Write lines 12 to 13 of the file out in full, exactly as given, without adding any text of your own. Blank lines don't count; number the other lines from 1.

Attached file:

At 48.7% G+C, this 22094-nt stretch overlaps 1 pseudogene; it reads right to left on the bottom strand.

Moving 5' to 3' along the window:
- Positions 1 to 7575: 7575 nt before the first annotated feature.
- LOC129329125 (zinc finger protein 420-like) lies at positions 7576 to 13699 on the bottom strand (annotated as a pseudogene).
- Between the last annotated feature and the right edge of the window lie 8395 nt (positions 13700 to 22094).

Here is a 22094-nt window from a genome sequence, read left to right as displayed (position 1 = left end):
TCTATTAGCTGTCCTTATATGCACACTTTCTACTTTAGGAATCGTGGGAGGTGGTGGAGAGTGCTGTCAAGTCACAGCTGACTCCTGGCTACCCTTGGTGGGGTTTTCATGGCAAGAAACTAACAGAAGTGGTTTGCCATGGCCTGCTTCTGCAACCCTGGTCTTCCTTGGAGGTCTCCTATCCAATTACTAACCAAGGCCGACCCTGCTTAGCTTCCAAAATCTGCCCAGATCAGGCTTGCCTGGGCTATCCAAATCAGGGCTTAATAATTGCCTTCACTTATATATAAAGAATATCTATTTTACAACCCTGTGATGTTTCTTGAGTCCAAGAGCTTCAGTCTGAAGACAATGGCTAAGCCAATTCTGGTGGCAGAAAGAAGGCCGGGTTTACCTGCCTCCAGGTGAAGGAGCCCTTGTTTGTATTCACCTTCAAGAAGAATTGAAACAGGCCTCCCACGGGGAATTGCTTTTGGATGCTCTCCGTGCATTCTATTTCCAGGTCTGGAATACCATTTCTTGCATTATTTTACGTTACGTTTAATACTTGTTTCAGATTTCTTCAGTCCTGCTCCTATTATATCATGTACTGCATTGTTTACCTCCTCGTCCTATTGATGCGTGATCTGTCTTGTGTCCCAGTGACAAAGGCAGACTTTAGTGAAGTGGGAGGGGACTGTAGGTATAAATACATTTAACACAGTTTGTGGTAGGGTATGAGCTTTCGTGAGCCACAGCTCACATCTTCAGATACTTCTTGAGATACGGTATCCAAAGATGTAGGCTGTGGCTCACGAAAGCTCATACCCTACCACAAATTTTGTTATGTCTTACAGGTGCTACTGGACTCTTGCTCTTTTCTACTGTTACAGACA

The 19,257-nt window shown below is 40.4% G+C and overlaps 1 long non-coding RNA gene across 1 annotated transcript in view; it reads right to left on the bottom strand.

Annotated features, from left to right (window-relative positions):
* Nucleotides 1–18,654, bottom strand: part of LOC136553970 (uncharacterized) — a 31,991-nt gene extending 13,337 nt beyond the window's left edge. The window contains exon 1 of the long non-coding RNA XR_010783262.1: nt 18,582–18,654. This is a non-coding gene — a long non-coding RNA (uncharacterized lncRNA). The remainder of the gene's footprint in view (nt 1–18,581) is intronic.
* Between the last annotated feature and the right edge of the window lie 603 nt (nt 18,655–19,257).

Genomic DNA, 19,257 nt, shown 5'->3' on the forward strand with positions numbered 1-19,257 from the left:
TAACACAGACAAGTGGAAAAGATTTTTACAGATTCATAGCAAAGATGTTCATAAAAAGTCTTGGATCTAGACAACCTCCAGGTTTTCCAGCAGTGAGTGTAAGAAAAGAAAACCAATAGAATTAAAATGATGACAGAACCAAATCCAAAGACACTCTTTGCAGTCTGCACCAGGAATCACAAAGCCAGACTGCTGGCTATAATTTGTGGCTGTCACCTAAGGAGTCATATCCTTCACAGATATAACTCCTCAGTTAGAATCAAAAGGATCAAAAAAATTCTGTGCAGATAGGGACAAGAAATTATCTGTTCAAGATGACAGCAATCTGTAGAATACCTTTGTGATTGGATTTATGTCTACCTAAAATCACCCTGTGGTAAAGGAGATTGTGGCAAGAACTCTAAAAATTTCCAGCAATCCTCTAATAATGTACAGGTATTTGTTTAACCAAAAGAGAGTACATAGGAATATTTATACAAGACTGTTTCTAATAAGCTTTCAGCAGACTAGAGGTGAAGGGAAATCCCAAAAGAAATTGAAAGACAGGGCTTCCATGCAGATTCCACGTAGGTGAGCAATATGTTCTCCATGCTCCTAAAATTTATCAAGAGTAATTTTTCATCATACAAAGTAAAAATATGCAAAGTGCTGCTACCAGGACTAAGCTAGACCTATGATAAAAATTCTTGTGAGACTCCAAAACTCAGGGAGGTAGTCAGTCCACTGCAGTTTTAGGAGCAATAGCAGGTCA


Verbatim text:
Genomic DNA, 19,257 nt, shown 5'->3' on the forward strand with positions numbered 1-19,257 from the left:
TAACACAGACAAGTGGAAAAGATTTTTACAGATTCATAGCAAAGATGTTCATAAAAAGTCTTGGATCTAGACAACCTCCAGGTTTTCCAGCAGTGAGTGTAAGAAAAGAAAACCAATAGAATTAAAATGATGACAGAACCAAATCCAAAGACACTCTTTGCAGTCTGCACCAGGAATCACAAAGCCAGACTGCTGGCTATAATTTGTGGCTGTCACCTAAGGAGTCATATCCTTCACAGATATAACTCCTCAGTTAGAATCAAAAGGATCAAAAAAATTCTGTGCAGATAGGGACAAGAAATTATCTGTTCAAGATGACAGCAATCTGTAGAATACCTTTGTGATTGGATTTATGTCTACCTAAAATCACCCTGTGGTAAAGGAGATTGTGGCAAGAACTCTAAAAATTTCCAGCAATCCTCTAATAATGTACAGGTATTTGTTTAACCAAAAGAGAGTACATAGGAATATTTATACAAGACTGTTTCTAATAAGCTTTCAGCAGACTAGAGGTGAAGGGAAATCCCAAAAGAAATTGAAAGACAGGGCTTCCATGCAGATTCCACGTAGGTGAGCAATATGTTCTCCATGCTCCTAAAATTTATCAAGAGTAATTTTTCATCATACAAAGTAAAAATATGCAAAGTGCTGCTACCAGGACTAAGCTAGACCTATGATAAAAATTCTTGTGAGACTCCAAAACTCAGGGAGGTAGTCAGTCCACTGCAGTTTTAGGAGCAATAGCAGGTCA